The skewed ethics of high-altitude mountaineering are back under the microscope as British climber Ian Woodall returns to Mount Everest to bury the bodies of three people who perished there.
Woodall attracted flak for leaving American climber Francys Arsentiev dying on the Himalayan peak. Now, he is ascending Everest again to attempt to put to rest her body and those of Briton David Sharp, whose death attracted such controversy last year, and an unnamed Indian mountaineer whose corpse is close by.
Ian Woodall and his wife Cathy O'Dowd were attempting an ascent of Everest in 1998 when they came upon the stricken climber, who had become separated from her husband Sergeui. He is believed to have fallen and his body has never been recovered. Francys Arsentiev begged the two of them not to leave her. They stayed with her for an hour in temperatures of minus 30 degrees Celsius before leaving her, abandoning their summit bid and retreating, believing their own lives were in danger. Two sherpas with them continued and successfully reached the summit. O’Dowd subsequently explained their actions: “It was getting bitterly cold and we feared for our own safety. If you stop moving on Everest, you are in serious danger.”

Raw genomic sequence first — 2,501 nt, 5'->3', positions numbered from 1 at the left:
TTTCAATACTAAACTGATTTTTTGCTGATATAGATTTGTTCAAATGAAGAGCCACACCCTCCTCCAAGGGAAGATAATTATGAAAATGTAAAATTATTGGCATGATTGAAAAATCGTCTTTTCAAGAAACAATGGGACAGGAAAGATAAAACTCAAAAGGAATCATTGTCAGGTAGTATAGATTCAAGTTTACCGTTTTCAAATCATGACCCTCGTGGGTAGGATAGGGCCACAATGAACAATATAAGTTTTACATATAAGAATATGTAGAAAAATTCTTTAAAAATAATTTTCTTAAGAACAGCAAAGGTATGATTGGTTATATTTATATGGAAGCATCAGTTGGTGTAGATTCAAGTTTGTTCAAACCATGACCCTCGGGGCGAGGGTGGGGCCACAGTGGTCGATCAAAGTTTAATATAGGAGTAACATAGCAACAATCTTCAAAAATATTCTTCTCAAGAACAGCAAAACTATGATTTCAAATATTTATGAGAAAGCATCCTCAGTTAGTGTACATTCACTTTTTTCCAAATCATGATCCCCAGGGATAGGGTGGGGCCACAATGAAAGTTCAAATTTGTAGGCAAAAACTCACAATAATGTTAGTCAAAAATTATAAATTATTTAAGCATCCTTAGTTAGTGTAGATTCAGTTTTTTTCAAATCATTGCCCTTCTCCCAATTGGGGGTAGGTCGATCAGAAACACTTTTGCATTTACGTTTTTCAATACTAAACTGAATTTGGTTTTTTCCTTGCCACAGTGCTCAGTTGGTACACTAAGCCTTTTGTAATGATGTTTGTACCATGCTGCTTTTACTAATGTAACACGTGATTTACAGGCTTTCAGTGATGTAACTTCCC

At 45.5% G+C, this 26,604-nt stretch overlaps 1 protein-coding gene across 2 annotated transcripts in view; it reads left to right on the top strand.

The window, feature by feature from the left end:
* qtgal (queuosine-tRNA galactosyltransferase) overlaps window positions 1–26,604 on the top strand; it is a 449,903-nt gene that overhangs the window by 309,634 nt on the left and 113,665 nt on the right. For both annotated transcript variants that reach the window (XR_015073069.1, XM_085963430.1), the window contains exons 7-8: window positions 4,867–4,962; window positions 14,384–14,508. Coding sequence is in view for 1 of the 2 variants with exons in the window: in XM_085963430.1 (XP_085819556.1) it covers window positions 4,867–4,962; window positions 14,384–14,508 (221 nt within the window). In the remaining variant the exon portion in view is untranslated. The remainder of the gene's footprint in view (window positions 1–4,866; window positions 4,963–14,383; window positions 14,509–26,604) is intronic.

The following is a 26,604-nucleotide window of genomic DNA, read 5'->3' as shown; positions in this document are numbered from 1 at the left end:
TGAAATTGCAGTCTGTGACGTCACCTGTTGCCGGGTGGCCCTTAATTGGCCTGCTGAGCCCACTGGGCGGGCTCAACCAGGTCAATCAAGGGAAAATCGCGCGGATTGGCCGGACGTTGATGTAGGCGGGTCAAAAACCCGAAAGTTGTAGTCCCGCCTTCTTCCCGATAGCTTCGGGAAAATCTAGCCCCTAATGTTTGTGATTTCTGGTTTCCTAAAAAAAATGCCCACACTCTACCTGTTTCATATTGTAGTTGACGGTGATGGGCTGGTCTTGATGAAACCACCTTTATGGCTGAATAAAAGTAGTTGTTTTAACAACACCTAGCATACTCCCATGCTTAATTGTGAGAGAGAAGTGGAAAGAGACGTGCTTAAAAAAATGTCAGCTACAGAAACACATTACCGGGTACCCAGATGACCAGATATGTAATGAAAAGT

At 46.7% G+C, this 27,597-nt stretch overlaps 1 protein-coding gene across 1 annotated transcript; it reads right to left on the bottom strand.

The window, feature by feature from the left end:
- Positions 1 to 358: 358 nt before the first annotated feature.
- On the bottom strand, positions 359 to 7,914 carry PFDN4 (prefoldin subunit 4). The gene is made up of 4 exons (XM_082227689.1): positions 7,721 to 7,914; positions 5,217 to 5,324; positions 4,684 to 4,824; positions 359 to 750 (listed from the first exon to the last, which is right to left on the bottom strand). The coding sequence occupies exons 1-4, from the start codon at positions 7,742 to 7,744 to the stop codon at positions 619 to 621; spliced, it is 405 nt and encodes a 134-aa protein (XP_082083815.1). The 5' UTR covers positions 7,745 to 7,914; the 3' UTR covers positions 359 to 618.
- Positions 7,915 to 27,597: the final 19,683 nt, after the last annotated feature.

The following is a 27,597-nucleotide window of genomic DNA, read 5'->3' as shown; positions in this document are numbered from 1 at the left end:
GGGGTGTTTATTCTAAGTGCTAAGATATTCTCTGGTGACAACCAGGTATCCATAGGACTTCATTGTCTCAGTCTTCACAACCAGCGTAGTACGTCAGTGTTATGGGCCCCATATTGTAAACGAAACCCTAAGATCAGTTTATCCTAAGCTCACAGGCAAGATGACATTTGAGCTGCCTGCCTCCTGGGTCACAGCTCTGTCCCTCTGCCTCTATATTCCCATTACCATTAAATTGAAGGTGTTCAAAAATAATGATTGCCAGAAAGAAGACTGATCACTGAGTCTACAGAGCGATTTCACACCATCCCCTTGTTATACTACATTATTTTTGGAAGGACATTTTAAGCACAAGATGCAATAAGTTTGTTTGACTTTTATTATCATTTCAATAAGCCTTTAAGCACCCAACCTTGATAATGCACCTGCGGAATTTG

Woodall was also climbing during the terrible disaster of 1996, when 15 climbers lost their lives on the mountain, including photographer Bruce Herrod who was in his party.
The death of Francys Arsentiev has haunted Ian Woodall ever since the expedition in 1998. Now, he’s going back with the sole intention of burying the three climbers whose bodies lie directly on the north-ridge route. He says it is impossible to bury people while on a summit expedition – there simply isn’t time and it becomes dangerous – hence the trip, accompanied by sherpas, to give the mountaineers a more fitting resting place.
The intention is to wrap the body of the American woman in her country’s flag and pile a cairn of rocks over her. Digging down at 8,000m on the mountain isn’t an option. Woodall says he will also cover the bodies of David Sharp and the Indian climber in a similar fashion.
Ian Woodall has summited Everest twice, in the fateful May of 1996 and three years later. Now 50, he says this will probably be his last ascent up the mountain. He said: “It would be nice to finish one's expedition career by doing something for somebody else, rather than chasing a record or a summit. At least this way we can give everybody back some dignity.”
203 climbers have lost their lives on Everest, and most of their bodies remain on the mountain. Tenzing Norgay and Sir Edmund Hillary reached the summit in 1953, the first to reach the highest point on earth and return alive.